So, we took another look at what clients needed from a web interface and decided that a 'portal' model was a better fit: a limited access web site useful to a subset of users. It is implemented with a Seaside image that has no domain objects, just parsed XML data from a RESTful GS interface. Seaside sessions share one GemStone session and rely on the application framework for login and security. It works nicely.
One of the views is table display of competitors by project, showing who is bidding on which section of the project, their bid status (won / lost / undecided), the estimated bid amount, and so on. This particular display was a challenge to do in the VW framework because it only supports a fixed number of columns in a table, and does not allow for in-cell editing (there may one day be support for the dataset widget).
We still wanted to make this display available to the VW users and the Seaside table looked nice. The solution was to launch a browser showing the selected table from a VW button press. This hybrid user interface (VW + web browser) may allow for a smoother incremental deployment of a full web based interface vs. an expensive and disruptive big bang approach.
When the 'Show table' button is pressed, a session token is saved on the logged in 'user' object in GemStone (each user has their own 'user' instance which handles things like application login and security). The oop of the saved session token is passed as a URL parameter (ExternalWebBrowser open: '...?start=12345678), and the token contents (user oop and timestamp) are checked to see if it is valid: oop of the user object must match the user object that contains the token & the timestamp of the token must be within a few seconds. If it matches, the token is cleared and a Seaside session is established. Each token can only be used once, for a short time and to access an internal web site; seems reasonably safe.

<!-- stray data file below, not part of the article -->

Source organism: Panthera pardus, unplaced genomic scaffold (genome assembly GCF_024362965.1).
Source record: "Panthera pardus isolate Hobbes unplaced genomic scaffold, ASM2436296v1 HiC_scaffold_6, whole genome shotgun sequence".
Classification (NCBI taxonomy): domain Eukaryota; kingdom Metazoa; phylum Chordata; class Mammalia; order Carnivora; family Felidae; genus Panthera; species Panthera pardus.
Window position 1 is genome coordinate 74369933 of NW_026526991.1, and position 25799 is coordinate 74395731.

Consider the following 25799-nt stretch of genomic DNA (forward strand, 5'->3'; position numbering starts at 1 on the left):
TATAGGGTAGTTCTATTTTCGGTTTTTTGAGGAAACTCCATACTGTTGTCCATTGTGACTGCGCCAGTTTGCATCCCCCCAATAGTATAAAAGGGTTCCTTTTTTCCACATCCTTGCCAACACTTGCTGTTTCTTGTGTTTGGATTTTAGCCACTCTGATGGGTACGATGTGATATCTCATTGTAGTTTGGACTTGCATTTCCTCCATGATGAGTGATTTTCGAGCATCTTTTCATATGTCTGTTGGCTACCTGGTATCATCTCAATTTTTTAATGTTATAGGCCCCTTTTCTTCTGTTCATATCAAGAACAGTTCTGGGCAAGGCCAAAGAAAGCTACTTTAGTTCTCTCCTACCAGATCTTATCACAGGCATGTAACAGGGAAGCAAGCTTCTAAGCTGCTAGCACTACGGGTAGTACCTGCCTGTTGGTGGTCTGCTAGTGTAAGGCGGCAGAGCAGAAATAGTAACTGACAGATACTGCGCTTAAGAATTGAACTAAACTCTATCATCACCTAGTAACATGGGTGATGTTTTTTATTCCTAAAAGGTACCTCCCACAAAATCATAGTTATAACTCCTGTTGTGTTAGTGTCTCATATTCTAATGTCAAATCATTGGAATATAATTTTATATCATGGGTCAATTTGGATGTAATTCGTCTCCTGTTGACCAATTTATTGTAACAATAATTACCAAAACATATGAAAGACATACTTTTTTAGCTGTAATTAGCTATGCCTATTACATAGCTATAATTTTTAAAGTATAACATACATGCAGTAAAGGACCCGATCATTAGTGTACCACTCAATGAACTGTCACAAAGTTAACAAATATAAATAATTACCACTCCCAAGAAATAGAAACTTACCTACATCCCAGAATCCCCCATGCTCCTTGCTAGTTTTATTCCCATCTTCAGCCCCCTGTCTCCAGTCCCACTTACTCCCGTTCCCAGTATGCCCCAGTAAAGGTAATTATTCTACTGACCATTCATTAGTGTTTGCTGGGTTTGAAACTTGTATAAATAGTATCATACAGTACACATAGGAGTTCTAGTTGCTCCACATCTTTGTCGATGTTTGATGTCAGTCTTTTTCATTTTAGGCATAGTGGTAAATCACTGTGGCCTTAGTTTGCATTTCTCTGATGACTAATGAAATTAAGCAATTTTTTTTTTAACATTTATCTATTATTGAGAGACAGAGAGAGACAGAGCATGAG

The token also contains display information which the Seaside image uses to build the table; a user presses a button and a browser opens on the expected table. Changes are stored in GemStone, so both the browser and the VW client see the same data.
This script, as passed to table data's #onMouseOver: , positions the hidden flyover component (aFlyoverId) to the left and top of the cell under the mouse (aCellId), and then shows it. I was able to do this with Seaside jQuery code, but I could not figure out how to add the cell width to the flyover's 'left' position.
onMouseOverFlyoverId: aFlyoverId cellId: aCellId
$("#', aFlyoverId ,'").css("top",$("#', aCellId ,'").position().top);
$("#', aFlyoverId ,'").css("left",$("#', aCellId ,'").position().left + $("#', aCellId ,'").width() + 8);
$("#', aFlyoverId ,'").show();
$("#', aCellId ,'").css("background-color","#F2F7FA");
The flyover component has its own #onMouseOver: script to keep it visible when the mouse moves away from the cell and over the flyover component.
Views that show a consolidated view of objects, like the competitor table, are good candidates for the initial web interface. The XML based data gathering from GS is quick, since no domain objects are faulted to the client, and the display options are more flexible. Whereas VW fat client's detailed object level views are better for fine grain data.
The next step is to merge the windowSpec Seaside component builder with the RESTful web portal. Not hard to do, but we'll need to see if there is client interest.
Simple things should be simple. Complex things should be possible.